Something has changed in the heavyweight division. The lucrative ecology Anthony Joshua created in his ascent to the throne has been disturbed. The indicators are not oblique or explicit, but to this observer the equilibrium of his characteristically jocular temperament registered a first tremor of anger and discomfort this week. Fight fans that note these shifting plates could enjoy some benefits with the best bookmakers.
As the consensus, if not unanimous, king of the sport’s blue ribbon division, Joshua is no longer the leader of the ‘rebellion’. He is the establishment. This has helped motivate many who marvelled at his rise to voice misgivings about his intentions. The memory of his conquering of Wladimir Klitschko and subsequent unification victory over Joseph Parker have quickly become obscured by the passage of time and the shadows cast by the returning Tyson Fury.
Electric Atmosphere Holds no Fear for Povetkin
In to this newly electrified atmosphere, in which the WBA, IBF and WBO Heavyweight champion rankles at questions about his rivals and contemplates failing to sell out a venue for the first time, strides the Russian veteran Alexander Povetkin. A heavyweight with thunder in his left hook, and the realisation this fight will represent his last opportunity to capture the sport’s ultimate prize – a tangible motivation.
Joshua, who holds advantages of height and reach as well as youth and home advantage, is a prohibitive favourite. Most generous are Ladbrokes, offering 1/10 on Joshua to win. For those inclined to believe the 28-year old could be distracted by the criticism of his failure to fight Deontay Wilder, there are a host of opportunities to invest in the 39-year old Povetkin. Bethard offer 10/1 on a Povetkin victory by any method.
Povetkin will not be intimidated by the scale of the event having boxed as the opponent and the attraction on huge events in Germany. He enters the contest with only the pressure of his advancing years and the sense this is fight is his ‘last-chance saloon’. In contrast, Joshua spoke of “carrying the heavyweight division on his back” and appears a little more burdened by the expectations his success and the possibility of a December clash between Wilder and Fury has imposed.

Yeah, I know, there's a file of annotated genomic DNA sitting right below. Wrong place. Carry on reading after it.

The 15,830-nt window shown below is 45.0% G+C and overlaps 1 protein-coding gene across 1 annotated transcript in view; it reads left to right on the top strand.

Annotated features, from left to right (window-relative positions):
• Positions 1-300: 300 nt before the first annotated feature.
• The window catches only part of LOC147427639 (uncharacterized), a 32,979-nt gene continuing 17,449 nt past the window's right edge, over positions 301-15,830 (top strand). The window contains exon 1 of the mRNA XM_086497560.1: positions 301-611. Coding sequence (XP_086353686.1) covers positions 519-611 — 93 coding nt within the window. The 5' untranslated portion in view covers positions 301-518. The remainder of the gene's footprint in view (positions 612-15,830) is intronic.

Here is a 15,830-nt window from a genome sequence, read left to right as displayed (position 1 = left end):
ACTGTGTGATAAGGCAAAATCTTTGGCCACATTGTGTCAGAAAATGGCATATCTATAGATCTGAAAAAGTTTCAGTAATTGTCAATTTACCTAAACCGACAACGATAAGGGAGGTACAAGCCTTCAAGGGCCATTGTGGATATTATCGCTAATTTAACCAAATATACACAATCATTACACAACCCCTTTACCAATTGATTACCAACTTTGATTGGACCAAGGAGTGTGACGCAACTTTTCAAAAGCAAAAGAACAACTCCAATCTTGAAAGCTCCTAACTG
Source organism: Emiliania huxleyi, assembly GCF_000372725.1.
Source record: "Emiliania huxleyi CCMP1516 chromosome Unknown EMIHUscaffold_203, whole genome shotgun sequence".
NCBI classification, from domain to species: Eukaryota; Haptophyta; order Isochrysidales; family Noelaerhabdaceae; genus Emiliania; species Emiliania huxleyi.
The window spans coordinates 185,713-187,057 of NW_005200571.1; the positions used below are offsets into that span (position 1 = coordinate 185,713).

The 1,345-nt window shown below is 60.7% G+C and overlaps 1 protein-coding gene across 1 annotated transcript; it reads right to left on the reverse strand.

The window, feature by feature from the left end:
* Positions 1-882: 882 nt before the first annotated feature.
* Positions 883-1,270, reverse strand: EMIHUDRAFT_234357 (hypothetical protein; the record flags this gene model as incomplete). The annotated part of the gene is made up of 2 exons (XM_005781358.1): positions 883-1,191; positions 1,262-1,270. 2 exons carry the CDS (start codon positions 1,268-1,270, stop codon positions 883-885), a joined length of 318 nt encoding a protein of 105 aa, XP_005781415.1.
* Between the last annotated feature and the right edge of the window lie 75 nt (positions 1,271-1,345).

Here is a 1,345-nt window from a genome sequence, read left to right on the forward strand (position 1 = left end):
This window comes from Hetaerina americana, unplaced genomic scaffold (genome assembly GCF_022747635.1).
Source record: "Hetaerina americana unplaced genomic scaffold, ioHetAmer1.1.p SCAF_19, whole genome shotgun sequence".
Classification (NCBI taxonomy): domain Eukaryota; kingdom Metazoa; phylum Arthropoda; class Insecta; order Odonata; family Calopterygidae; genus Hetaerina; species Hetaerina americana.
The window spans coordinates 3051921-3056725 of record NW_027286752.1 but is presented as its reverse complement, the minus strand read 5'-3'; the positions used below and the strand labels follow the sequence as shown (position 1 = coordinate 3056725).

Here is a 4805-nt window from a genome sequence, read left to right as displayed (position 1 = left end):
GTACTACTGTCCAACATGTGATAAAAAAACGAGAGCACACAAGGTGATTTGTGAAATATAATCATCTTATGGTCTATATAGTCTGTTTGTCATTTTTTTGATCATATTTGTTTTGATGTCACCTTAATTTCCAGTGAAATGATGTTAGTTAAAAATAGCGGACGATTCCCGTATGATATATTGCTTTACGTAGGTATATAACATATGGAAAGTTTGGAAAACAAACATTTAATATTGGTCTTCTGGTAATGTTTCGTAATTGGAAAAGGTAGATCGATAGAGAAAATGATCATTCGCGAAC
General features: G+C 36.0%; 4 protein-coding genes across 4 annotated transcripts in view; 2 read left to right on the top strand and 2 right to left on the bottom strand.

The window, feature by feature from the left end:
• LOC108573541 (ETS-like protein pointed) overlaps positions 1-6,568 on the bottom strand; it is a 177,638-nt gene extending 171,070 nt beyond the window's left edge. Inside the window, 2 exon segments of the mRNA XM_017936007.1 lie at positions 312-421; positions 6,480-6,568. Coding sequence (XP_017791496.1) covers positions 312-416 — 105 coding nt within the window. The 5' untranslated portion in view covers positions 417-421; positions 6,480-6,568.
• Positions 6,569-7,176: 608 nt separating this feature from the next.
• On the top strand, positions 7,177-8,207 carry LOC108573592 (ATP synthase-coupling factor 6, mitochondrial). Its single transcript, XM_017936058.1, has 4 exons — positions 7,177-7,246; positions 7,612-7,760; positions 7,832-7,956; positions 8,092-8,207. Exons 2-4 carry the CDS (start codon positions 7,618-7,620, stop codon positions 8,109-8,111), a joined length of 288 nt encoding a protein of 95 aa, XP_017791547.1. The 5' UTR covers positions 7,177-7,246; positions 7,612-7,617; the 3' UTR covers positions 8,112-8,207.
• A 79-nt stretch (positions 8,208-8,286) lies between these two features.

Joshua Must Be Busy and Disciplined
To succeed, Joshua will need to be positive; he needs to earn Povetkin’s respect to force the shorter, more aggressive man to be cautious and to keep him off-balance and hesitant. The Russian is most dangerous at closer range and will seek to slip Joshua’s jab in order to land his own blows.
Unlike Joshua’s previous opponents, Carlos Takam and Joseph Parker, Povetkin will punish the champion more decisively if isn’t kept occupied by the jab. Were Joshua to tire or grow lazy, Povetkin will pounce. He is experienced at distance fights and has stopped good fighters early and late in the past.
Physically, Povetkin could be Joshua’s strongest opponent to date and although he has lost some of the foot speed he had when first emerging as a world-class heavyweight, he could also be the most powerful single punch fighter he’s faced too.
He has plenty of rounds as a professional behind him and it would be easy to overlook his own Amateur pedigree too; he was the 2004 Olympic Super-Heavyweight champion.
Form Favours Joshua
They do share previous opponents. Firstly, Wladimir Klitschko, who inflicted Povetkin’s solitary loss, by an undisputed decision, in 2013. Anthony Joshua overcame Klitschko by stoppage in 2017. And, more recently, both stopped the gallant Carlos Takam in the championship rounds of tough contests.
Despite his advancing years, and the fleeting but notable success David Price enjoyed in their March encounter, I believe Povetkin remains durable, ambitious and dangerous. I also believe Robert McCracken will find it harder to keep Joshua to fight to a plan this time. The unease he displays suggests his emotions, which drew him into a brawl with Dillian Whyte in 2015, could yet surface and if they do, he may risk trying to end this fight early to reaffirm his status as the division’s true king.
That can’t be achieved without either Wilder or Fury as the victim, but that mind-set could offer Povetkin opportunities to cause an upset early in the bout. However, a late Joshua stoppage of a tiring Povetkin, having been wobbled himself, is my expectation for Saturday night. Consider BetHard’s Evens offer on the Over 8.5 rounds too.